If you have an epiphany about something during this time, feel free to return to your scenes and add the new changes. But don’t touch the actual manuscript until you’ve had a chance to get away from it for a bit and you’re absolutely positive you want to try a change. (“Try” is the operative word here–if something that seems good on paper doesn’t actually work in the manuscript, don’t force yourself into keeping it. Find another solution. If you want your novel to be the best it can be, you’ve gotta do what’s best for it, even if that sometimes means “wasting” time on things that don’t work. The time’s not wasted if it ultimately lead to a better manuscript.)
Once you are confident in all your decisions, stack your final list of scenes, use a paperclip to hold them together, and get to work.
(Optional) Step 9.5: Make a To Do list of the planned changes.
I say this is optional because it’s something I don’t do, but I’m sure other, more organized people would like to. Either write or type a list of all the changes you’re going to make. This would be useful for keeping track of what you’ve done and still need to do–but definitely isn’t necessary if you don’t care about organization (the notes on your slips of cut out scenes should be enough to remember all the changes you want to make.)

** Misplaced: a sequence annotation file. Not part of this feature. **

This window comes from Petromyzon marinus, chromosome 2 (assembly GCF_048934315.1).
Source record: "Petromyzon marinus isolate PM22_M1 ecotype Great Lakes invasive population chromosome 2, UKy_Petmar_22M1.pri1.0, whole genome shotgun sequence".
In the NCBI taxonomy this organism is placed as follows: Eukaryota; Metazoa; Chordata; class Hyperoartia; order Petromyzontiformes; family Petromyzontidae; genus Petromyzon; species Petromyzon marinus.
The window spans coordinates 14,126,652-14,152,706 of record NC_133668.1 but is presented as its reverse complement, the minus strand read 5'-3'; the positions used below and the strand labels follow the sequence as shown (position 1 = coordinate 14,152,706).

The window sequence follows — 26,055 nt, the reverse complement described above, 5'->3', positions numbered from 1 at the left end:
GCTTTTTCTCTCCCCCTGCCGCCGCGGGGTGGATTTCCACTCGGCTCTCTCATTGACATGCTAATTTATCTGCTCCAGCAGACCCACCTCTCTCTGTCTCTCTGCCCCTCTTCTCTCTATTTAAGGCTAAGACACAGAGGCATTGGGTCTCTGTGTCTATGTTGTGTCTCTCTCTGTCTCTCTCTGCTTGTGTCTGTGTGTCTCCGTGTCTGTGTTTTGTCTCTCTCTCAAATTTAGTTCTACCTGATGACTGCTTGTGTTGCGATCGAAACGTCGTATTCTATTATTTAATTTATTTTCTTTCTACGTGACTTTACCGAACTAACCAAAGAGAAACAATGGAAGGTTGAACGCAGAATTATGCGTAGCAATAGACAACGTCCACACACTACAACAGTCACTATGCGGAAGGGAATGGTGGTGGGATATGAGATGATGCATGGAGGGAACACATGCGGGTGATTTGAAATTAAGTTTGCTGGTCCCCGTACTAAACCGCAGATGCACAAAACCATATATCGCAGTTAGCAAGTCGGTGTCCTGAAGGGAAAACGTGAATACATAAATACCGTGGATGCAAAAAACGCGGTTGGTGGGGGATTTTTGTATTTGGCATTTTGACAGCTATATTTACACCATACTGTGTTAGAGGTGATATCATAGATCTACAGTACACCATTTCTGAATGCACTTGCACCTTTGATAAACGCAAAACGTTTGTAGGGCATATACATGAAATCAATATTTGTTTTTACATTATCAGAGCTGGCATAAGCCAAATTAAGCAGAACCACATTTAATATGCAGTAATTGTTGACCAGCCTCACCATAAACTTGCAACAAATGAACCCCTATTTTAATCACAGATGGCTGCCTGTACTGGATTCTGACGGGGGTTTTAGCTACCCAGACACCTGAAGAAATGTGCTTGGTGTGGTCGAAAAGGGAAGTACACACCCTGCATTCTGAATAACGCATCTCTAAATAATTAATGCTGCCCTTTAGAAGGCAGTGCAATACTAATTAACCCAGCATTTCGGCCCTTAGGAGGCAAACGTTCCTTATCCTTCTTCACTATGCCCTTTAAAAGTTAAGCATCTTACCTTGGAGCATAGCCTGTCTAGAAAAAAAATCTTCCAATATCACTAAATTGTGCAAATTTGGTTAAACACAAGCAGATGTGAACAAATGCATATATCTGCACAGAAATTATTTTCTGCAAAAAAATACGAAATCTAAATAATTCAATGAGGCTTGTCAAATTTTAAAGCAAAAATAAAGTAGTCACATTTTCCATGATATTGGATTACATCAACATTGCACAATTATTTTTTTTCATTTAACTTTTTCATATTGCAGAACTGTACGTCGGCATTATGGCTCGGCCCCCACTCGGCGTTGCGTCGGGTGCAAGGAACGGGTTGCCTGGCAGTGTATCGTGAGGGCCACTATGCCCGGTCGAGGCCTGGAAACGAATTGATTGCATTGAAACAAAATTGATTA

Step 10: Implement changes.
Everyone likes to revise their manuscripts differently. Personally, if I’m doing big changes to scene(s) or adding a scene, I’ll create a separate Word doc to work on those before touching anything in the manuscript itself. If I’m just adding a line or moving a scene to a different part of the novel, I do that right in the manuscript document.
(Protip: Save your manuscript in a new file before implementing any changes. That way you can look back at the old version if you need to review how something used to be, bring back a scene you deleted, etc.)
Once I’ve implemented my changes, I make sure the changes flow with the surrounding writing. Then, it’s time to read the full manuscript to make sure everything’s working–and, once I’ve gotten the MS as good as I can on my own, I send it to a couple critique partners.
A critique partner is the best way to figure out if something’s working or not. A lot of the time as the writer, you subconsciously become so numb to what you’re working on that you don’t notice problems anymore. Therefore, a new set of eyes basically equals a miracle.
And there you have it: my process for revising a novel by scene. (I’ll pretend this is patent pending, since it took me forever and a day to type.)
Do you have any specific processes for revising? Care to share with the class?
PS. The happiest of birthdays to my CP Kira, who becomes a Twenty Something today! 😀